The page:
Gas (Petrol !) Prices UK

How does 78 pence a litre in the UK seem to you ?
That is £3.55 per UK gallon or I think £2.96 per US gallon - at an
exchange rate of $1.75 to the UK pound that is $5.18 per US
gallon.
Way to go ........ !!
Colin
Reply to
C W
Loading thread data ...
UK gas prices would be roughly equivalent to US prices if it was taxed at the same rate. 75% of the price of gas in the UK is taxes.
-- Paul McIntosh
Reply to
Paul McIntosh
Yeah! But consider the cost difference when one wishes to drive coast to coast! :) The UK is a smaller drive than many of our States.
Reply to
C.O.Jones
That is one luxury the US has that the UK does not - space..... The UK is now apparently the third most densely populated part of the globe - after Bangladesh and Holland I think. But we still get to fly !
Colin
PS - we head south to Europe when we want decent weather .... that racks the mileage up a bit ! and of course the cost of ferry crossings etc
Reply to
C W
Do they have income tax? If so how does it compare to US income tax?
Reply to
Sport_Pilot
Heading coast to coast can take several days due to traffic jams, road works and diversions. Even getting to work at peak period a distance of 15 miles could take 45 minutes on a good day!
Reply to
John Hollinshead
Every tax in the UK is about 10 times what it is in the US. You get taxed here for just breathing Fresh air. My gross pay is around GBP 1800 a month, I take home around 1400 a month. I also pay about GBP 1 on every bottle of wine I buy GBP 3 on every gallon of fuel I buy. Everything else I buy is subject to 17.5% VAT. Oh don't forget the tax I pay on my company car. I'm sure someone else can add to this list.
Reply to
freeda
Those ferry crossings are SUCH a ripoff! If you go over for just a day you can do it for as low as 20 pounds. Stay two days and it jumps to 160 pounds. Stay more than 5 days and it can top 300 pounds! I never knew it cost the ferry companies more when you took a longer holiday!
The Canadian ferries from Vancouver to Victoria are longer, prettier rides through the islands and cost about CDN$65 each way for a car and two passengers. Just show up and get in line. Thats about US$47 which is about 30 pounds. Don't matter how long you stay!
-- Paul McIntosh
Reply to
Paul McIntosh
And that's not even going near London!
-- Paul McIntosh
Reply to
Paul McIntosh
It's difficult at best to try to compare tax rates between the US and Europe. The main reason being that different benefits are obtained through those taxes. Last I knew, Germany collected for the recognized churches through a tax (and if you didn't claim a religion, your cash went to the government). England has socialized medicine which is paid for through taxes (didn't say it was good, just that they have it). Most European countries have excellent mass transit which is no doubt subsidized through taxes. And I believe all of them have some form of welfare and state sponsored retirements. All from taxes! And the list goes on! Sure there's bloating, corruption, excess and the like in all the systems.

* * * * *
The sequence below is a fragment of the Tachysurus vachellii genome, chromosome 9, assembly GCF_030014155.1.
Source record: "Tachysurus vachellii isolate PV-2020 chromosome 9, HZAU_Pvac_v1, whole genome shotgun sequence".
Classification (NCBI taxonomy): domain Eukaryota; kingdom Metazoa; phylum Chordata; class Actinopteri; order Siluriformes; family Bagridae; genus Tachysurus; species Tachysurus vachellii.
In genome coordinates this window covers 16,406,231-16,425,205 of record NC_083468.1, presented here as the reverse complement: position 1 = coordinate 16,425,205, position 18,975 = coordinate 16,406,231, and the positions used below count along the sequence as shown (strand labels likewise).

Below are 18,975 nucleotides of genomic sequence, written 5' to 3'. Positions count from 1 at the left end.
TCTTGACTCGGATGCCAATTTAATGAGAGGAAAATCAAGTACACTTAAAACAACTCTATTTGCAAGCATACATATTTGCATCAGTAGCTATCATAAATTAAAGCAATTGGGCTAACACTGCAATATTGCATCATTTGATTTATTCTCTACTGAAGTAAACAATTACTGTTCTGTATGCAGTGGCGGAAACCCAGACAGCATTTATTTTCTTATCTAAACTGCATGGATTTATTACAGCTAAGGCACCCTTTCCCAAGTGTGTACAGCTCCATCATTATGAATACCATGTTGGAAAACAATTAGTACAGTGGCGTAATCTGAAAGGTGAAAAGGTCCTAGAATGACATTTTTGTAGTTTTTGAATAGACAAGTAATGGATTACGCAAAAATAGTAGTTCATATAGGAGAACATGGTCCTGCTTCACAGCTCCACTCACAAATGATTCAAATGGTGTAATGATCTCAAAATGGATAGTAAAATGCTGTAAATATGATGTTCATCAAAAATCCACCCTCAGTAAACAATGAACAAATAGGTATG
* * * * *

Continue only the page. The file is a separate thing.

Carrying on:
But the bottom line is, you have to look at your system and decide if you're getting your moneys worth. Then you have to look at others and decide if you want to pay twice something else is really worth in order to have your government provide and manage it for you. I'll stick with the US. At the very least, I understand it best of all the systems out there.
Reply to
C.O.Jones
C O Jones makes some good points .....
Yes in the UK you can qualify for a state retirement pension if you pay your National Insurance for long enough - but is is a fairly miserable sum - something like £100 per week max I think. And then you have to pay from that the Local Council Tax - which in my case is £34 per week !
And on Healthcare the UK National Health Service is riddled with delay and inefficiency - two years ago my Mother nearly had to queue to get into a Hospice ward for what turned out to be her last 10 days of life ........ they even gave me the bottles of morphine to treat her in case she could not get into the Hospice.
And our public transport system in the UK is pretty much now needing complete renewal - delays are endemic. And our roads are very congested and full of potholes. And all the time our politicans are telling us how well we are doing, and our dear Chancellor keeps introducing yet another steath tax on some item or other that he hopes we will not notice.
It is difficult to see how things have 'improved' at all for at least the last five years in the UK
Colin
Reply to
C W
Well consider driving the coast road (Hwy 1) in West Australia...it's the same distance as Seattle to Miami and you're still in the same state :)
Reply to
Brian Hampton
You will find that in common with most of Europe about 60% of the GDP circulates throught the government or local government.
Reply to
The Natural Philosopher
As I said, about 60% of GDP goes to the government.
About 80% of it goes to pay people who then decide what if anything, to do with the last 20%.